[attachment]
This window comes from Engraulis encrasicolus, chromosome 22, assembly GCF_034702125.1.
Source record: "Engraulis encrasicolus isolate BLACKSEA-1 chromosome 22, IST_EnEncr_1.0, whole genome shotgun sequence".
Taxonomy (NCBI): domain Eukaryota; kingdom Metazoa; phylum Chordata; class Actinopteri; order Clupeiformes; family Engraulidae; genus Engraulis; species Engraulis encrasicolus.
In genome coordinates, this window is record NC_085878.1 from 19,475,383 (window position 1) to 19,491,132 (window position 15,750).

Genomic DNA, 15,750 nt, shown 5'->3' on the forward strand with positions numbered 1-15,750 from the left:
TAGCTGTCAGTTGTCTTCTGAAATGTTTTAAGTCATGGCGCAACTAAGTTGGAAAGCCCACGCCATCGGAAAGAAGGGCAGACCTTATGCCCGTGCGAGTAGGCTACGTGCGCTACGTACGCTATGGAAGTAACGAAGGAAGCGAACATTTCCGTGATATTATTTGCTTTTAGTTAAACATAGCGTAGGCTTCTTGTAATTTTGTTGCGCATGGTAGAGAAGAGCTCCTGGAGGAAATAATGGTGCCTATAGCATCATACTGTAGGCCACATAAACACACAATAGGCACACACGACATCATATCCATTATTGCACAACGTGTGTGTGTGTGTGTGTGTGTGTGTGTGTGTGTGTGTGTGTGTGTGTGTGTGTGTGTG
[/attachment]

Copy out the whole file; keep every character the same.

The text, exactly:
This window comes from Engraulis encrasicolus, chromosome 22, assembly GCF_034702125.1.
Source record: "Engraulis encrasicolus isolate BLACKSEA-1 chromosome 22, IST_EnEncr_1.0, whole genome shotgun sequence".
Taxonomy (NCBI): domain Eukaryota; kingdom Metazoa; phylum Chordata; class Actinopteri; order Clupeiformes; family Engraulidae; genus Engraulis; species Engraulis encrasicolus.
In genome coordinates, this window is record NC_085878.1 from 19,475,383 (window position 1) to 19,491,132 (window position 15,750).

Genomic DNA, 15,750 nt, shown 5'->3' on the forward strand with positions numbered 1-15,750 from the left:
TAGCTGTCAGTTGTCTTCTGAAATGTTTTAAGTCATGGCGCAACTAAGTTGGAAAGCCCACGCCATCGGAAAGAAGGGCAGACCTTATGCCCGTGCGAGTAGGCTACGTGCGCTACGTACGCTATGGAAGTAACGAAGGAAGCGAACATTTCCGTGATATTATTTGCTTTTAGTTAAACATAGCGTAGGCTTCTTGTAATTTTGTTGCGCATGGTAGAGAAGAGCTCCTGGAGGAAATAATGGTGCCTATAGCATCATACTGTAGGCCACATAAACACACAATAGGCACACACGACATCATATCCATTATTGCACAACGTGTGTGTGTGTGTGTGTGTGTGTGTGTGTGTGTGTGTGTGTGTGTGTGTGTGTGTGTG